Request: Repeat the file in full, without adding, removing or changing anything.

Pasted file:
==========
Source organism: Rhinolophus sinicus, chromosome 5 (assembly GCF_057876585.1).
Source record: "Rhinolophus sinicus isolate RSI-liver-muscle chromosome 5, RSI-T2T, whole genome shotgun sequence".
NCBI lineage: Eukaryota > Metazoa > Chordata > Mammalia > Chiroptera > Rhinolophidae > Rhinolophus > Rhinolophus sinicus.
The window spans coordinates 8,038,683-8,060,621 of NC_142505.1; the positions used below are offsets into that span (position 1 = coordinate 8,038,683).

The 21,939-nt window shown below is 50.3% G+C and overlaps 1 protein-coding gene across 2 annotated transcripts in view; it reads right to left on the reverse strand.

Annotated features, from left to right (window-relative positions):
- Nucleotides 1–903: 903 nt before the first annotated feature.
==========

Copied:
Source organism: Rhinolophus sinicus, chromosome 5 (assembly GCF_057876585.1).
Source record: "Rhinolophus sinicus isolate RSI-liver-muscle chromosome 5, RSI-T2T, whole genome shotgun sequence".
NCBI lineage: Eukaryota > Metazoa > Chordata > Mammalia > Chiroptera > Rhinolophidae > Rhinolophus > Rhinolophus sinicus.
The window spans coordinates 8,038,683-8,060,621 of NC_142505.1; the positions used below are offsets into that span (position 1 = coordinate 8,038,683).

The 21,939-nt window shown below is 50.3% G+C and overlaps 1 protein-coding gene across 2 annotated transcripts in view; it reads right to left on the reverse strand.

Annotated features, from left to right (window-relative positions):
- Nucleotides 1–903: 903 nt before the first annotated feature.